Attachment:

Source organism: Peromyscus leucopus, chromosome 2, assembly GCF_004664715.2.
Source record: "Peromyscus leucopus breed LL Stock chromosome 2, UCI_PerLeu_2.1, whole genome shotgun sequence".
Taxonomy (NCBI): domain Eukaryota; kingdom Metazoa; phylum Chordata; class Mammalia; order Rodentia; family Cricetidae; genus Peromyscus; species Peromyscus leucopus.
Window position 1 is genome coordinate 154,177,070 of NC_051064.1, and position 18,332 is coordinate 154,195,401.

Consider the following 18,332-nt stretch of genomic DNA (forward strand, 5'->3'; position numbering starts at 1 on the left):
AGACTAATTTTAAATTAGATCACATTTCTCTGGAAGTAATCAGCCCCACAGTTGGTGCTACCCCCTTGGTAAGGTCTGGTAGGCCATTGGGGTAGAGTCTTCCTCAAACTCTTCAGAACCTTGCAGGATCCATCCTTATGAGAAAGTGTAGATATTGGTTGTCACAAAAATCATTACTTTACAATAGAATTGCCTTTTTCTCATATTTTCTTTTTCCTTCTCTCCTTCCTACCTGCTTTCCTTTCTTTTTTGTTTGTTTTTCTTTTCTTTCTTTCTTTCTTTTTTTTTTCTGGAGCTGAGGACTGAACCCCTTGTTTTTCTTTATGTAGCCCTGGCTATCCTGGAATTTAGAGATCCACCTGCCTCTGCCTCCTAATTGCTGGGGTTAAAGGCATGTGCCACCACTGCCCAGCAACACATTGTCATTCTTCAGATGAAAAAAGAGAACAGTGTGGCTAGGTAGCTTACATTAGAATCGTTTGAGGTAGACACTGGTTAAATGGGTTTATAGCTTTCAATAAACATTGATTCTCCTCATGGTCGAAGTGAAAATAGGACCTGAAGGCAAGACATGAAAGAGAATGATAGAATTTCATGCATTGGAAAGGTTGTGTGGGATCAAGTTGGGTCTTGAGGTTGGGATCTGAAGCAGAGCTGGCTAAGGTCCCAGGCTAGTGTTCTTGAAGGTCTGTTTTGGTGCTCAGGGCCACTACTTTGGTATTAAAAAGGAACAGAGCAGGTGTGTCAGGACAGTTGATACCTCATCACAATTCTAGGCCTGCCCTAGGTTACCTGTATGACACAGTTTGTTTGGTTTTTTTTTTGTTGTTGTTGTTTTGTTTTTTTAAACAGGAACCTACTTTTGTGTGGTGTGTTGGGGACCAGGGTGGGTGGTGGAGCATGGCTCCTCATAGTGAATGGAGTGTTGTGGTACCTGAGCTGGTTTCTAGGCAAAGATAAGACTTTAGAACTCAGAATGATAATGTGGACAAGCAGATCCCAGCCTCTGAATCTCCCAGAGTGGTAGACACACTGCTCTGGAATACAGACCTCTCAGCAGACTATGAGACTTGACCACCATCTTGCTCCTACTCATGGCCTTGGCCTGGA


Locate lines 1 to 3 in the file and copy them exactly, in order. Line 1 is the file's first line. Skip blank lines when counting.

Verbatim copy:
Source organism: Peromyscus leucopus, chromosome 2, assembly GCF_004664715.2.
Source record: "Peromyscus leucopus breed LL Stock chromosome 2, UCI_PerLeu_2.1, whole genome shotgun sequence".
Taxonomy (NCBI): domain Eukaryota; kingdom Metazoa; phylum Chordata; class Mammalia; order Rodentia; family Cricetidae; genus Peromyscus; species Peromyscus leucopus.